Lately, though, almost every book I read incorporates this personality, and lately, the appeal is beginning to fade. I'm currently listening to Alice in Zombieland, and while the idea of Cole Holland is nice, something about him just doesn't work. Maybe it's his insistence that he has the right to be overbearing and tell Alice what she will and will not do. Or maybe it's his instant obsession with Alice. I can't exactly put a finger on it, but there's a lot about him that has me wishing I had the ability raise one eyebrow (how do people do that?) in disbelief.

Others include the difficult-to-understand Daniel Grigori from Fallen. Or the pushy and vague Reed Wellington from Inescapable.

I wouldn't say these are underdeveloped or artificial characters per say, it just feels like they're trying to be someone they're not ~ like they're trying desperately to be mysterious and dark (either with a leather jacket or vague, witty, and slightly cryptic statements), but despite their best efforts, they just can't pull it off.

Moral to the story? Forcing bad-boy status on a character is like trying desperately to fit in with the flighty popular crowd. It doesn't make sense. If you're gunna use one of these amazing guys in a story, dig deep, let them tell you who they want to be, and don't push it too far. Too much, as with Cole Holland, will have readers (readers like me, anyway) wondering why the heroine still follows him around like a puppy dog.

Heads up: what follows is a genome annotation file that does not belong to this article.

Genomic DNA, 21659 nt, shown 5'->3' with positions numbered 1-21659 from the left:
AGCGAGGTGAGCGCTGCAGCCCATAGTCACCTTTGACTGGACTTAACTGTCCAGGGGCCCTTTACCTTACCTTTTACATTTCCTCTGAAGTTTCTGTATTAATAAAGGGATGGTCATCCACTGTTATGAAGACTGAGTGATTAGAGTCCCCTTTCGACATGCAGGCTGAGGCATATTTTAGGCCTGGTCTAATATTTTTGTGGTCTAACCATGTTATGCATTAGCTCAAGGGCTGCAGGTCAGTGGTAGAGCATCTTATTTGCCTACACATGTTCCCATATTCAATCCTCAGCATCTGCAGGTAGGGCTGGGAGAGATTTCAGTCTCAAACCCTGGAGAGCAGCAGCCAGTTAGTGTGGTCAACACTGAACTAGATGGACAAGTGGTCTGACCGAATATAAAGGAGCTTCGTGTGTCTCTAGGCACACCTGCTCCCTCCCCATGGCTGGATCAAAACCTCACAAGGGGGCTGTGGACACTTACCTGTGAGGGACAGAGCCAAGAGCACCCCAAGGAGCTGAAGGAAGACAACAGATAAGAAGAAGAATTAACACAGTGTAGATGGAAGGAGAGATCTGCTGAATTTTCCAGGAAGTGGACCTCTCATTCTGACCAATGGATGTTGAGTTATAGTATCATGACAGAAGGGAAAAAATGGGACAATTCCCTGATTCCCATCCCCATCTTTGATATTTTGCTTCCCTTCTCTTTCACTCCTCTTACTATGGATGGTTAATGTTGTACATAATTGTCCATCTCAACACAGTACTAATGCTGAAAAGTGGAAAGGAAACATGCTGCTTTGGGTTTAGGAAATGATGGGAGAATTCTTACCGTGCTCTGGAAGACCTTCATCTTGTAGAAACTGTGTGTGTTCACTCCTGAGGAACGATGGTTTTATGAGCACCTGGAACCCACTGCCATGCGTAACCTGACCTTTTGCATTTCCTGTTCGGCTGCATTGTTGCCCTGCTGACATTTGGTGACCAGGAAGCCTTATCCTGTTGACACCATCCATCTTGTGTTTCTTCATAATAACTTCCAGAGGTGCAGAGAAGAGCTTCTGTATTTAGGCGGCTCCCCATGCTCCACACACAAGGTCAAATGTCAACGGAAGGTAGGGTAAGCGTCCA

And it just ruins the warm and fuzzy idea of the bad-boy. I don't know about you, but I never want him to get old.

What do you think? Do you think the bad boy is becoming a fad?

Happy Reading Everyone :)

May 8, 2013

Happily Ever Afters...

Typically, a "happy ending" is supposed to wrap things up beautifully, leaving you with a warm/fuzzy feeling, ending on a contented sigh and and a smile. Typically...

I've never been that fond of happily ever afters. It's not that I don't want the characters to end up where they want to be, it just seems so... cliche. Maybe not even that. Maybe it's because real life, while it has its moments, is quite unpredictable and, while things have a way of falling into place, it's never puzzle-piece fitting, neat and pretty and tied up with a big red bow.